## MTH211 Foundations of Elementary Math 1 ### Fun with whole numbers.

Notes on Whole Numbers
Fall 2019

### Chapter 3: Whole Numbers

The Common Core State Standards for Mathematics recommend a gradual building of understanding of the base-ten place-value numeration system and the basic operations of arithmetic in grades K through 5. Steps along the way include the use of visual models as well as effective mathematical practices:

• Kindergarten: Use objects or drawings to compose and decompose numbers from 11 to 19 into a group of one ten and some ones.
• Grade 1: Given a two-digit number, mentally find 10 more or 10 less than the number. Explain the reasoning used.
• Grade 2: Understand that the three digits of a three-digit number represent amounts of hundreds, tens, and ones. Add and subtract within 1000, using concrete models or drawings and strategies based on place value.
• Grade 3: Multiply one-digit whole numbers by multiples of 10 in the range 10–90 (e.g., 9 × 80, 5 × 60) using strategies based on place value and properties of operations.
• Grade 4: Multiply two two-digit numbers, using strategies based on place value and the properties of operations. Illustrate and explain the calculation by using equations, rectangular arrays, and/or area models.
• Grade 5: Find whole number quotients of whole numbers with up to four-digit dividends and two-digit divisors. Illustrate and explain the calculation by using equations, rectangular arrays, and/or area models.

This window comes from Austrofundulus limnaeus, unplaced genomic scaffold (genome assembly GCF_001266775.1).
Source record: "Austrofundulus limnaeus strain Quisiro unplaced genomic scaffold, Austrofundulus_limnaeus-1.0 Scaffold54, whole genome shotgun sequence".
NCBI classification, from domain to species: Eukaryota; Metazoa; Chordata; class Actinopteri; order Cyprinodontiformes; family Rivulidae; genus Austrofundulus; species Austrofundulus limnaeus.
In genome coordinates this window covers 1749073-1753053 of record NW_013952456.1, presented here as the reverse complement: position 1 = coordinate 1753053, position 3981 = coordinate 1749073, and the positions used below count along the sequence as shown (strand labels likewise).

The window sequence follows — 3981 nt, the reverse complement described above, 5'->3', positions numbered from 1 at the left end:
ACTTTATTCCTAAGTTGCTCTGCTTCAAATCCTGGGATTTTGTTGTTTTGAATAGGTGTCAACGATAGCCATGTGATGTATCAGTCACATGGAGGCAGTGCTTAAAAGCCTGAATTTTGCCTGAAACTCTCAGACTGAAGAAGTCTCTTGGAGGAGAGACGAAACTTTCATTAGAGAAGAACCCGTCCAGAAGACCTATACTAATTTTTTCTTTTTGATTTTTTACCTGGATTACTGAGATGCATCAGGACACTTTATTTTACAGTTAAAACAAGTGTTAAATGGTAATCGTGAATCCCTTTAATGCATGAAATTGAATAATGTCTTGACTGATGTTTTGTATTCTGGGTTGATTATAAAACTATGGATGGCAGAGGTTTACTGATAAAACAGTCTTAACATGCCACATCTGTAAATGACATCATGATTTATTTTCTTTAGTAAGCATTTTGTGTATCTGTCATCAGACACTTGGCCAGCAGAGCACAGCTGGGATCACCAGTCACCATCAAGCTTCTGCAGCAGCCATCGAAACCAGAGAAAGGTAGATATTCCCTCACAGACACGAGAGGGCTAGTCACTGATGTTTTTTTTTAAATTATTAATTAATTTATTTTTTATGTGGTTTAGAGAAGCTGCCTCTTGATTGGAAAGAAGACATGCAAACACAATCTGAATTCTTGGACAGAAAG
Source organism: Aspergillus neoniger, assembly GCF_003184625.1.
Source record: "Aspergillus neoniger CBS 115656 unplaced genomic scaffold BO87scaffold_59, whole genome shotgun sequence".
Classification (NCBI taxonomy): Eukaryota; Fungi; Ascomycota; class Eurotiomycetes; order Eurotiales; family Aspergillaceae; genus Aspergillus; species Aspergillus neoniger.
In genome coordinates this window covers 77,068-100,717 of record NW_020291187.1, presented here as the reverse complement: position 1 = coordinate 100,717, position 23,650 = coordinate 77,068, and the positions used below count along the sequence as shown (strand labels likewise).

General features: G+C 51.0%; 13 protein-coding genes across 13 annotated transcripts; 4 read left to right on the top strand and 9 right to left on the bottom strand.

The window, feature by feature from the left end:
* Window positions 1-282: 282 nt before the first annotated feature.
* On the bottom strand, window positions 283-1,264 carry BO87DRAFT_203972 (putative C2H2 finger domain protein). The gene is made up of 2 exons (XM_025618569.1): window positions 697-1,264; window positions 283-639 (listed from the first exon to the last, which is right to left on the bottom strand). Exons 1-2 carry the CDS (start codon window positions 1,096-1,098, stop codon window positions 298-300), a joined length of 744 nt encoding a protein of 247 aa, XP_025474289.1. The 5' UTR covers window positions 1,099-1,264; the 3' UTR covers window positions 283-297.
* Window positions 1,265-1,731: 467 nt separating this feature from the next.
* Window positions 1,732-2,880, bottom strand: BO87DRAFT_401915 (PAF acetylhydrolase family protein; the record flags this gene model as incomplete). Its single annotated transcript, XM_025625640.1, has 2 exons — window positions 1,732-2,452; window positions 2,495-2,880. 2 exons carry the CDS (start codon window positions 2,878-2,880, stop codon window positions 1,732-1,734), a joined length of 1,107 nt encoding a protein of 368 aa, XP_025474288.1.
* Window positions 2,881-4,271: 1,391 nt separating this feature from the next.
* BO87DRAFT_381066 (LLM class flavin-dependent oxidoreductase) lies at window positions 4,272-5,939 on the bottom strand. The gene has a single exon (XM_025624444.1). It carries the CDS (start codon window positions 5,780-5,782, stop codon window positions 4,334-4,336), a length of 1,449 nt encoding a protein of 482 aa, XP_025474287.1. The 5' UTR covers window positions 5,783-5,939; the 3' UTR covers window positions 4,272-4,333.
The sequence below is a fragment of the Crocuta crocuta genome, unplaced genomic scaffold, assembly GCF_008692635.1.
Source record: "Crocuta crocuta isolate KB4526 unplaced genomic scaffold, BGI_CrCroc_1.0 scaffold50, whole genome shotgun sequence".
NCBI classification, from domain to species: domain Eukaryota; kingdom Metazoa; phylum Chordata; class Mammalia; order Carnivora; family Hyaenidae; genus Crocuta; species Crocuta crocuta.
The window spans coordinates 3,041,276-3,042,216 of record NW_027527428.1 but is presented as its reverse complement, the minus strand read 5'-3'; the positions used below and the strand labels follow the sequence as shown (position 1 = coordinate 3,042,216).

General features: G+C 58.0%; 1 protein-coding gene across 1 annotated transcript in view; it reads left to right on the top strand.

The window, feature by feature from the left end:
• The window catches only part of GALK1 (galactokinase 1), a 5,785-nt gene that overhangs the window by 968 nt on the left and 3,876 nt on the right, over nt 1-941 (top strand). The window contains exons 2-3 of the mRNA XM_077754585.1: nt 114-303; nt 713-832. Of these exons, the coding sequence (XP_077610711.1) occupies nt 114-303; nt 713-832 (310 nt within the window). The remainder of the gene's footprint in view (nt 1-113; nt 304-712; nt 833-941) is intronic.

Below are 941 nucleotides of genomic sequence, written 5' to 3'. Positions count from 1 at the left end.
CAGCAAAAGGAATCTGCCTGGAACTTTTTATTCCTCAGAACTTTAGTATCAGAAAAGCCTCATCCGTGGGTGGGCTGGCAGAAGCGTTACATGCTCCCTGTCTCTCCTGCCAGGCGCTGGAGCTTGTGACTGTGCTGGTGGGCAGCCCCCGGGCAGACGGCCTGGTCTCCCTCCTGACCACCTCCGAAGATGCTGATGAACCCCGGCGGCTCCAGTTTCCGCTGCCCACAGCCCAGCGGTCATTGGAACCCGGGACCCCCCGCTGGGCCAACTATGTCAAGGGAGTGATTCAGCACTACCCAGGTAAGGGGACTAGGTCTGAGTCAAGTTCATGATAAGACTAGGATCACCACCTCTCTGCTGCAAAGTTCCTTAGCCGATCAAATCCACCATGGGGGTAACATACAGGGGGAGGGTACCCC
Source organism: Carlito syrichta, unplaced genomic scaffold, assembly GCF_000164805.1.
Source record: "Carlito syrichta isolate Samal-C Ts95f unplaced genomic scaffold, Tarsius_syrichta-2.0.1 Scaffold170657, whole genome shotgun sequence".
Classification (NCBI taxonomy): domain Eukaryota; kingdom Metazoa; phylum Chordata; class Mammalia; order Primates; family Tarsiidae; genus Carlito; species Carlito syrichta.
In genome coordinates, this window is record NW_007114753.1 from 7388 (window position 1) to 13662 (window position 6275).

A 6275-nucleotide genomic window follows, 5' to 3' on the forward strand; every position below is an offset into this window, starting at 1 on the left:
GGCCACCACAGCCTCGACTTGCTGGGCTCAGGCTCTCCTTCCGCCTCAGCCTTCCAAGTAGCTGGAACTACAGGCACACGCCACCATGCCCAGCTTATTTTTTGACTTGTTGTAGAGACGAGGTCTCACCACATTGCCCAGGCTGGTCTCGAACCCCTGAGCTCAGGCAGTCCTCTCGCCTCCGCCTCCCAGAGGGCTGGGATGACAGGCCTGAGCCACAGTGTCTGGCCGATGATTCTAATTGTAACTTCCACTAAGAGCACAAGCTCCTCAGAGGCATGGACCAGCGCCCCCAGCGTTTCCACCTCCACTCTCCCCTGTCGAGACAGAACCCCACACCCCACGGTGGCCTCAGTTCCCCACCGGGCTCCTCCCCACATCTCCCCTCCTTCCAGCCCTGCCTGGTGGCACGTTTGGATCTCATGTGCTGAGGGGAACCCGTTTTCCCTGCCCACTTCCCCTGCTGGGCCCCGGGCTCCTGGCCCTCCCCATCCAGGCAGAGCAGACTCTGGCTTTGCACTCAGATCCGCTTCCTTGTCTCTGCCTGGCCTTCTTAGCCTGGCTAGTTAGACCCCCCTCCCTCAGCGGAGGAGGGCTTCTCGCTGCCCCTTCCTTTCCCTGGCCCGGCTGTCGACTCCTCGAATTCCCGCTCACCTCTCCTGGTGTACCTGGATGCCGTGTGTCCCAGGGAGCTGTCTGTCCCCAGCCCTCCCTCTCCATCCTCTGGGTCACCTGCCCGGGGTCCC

#### § 3.1 Numeration Systems

##### Main Topics
• Grouping
• Number bases
• Place value
• Egyptian
• Roman
• Place Value Numeration Systems
• Babylonian
• Mayan • Hindu-Aribaic
• Expanded Form
• Rounding
• Models
• Base Blocks
• Coins
##### Math Activity 3.1: Making Change

Purpose: Explore whole number numeration concepts with base-five pieces. Base-five pieces are used to provide a fresh look at numeration concepts and to help develop a deeper understanding of numeration systems.

Welcome to a base-five world.

In base-five, we group by fives instead of ten. We have only five digits {0, 1, 2, 3, 4} and place-values are powers of five.

1. List the first ten counting numerals in base-five.
2. Play Make 2 Quarters
Using only pennies, nickels and quarters, you will start with nothing, then roll the dice, collecting pennies matching your roll. Always trade up, so never have more than five pennies or nickels.
Make a table keeping track of the value rolled, and the quarters, nickels, and pennies at each stage.
 Roll Quarters Nickels Pennies 6 1 1 4 2 0
3. Play Lose 3 Quarters
Using only pennies, nickels and quarters, you will start with 3 quarters, then roll the dice. Collect pennies matching your roll. Remove this amount each time.
Make a table keeping track of the value rolled, and the quarters, nickels, and pennies at each stage.
 Roll Quarters Nickels Pennies 3 6 2 3 4 4 2 3 0
4. List the first 30 counting numerals in base 5.
5. What comes next in base-five?
1. 44, ____, ____
2. 443, 444, ____, ____
6. What came before?
1. ____, ____, 100, 101
2. ____, ____, 344, 400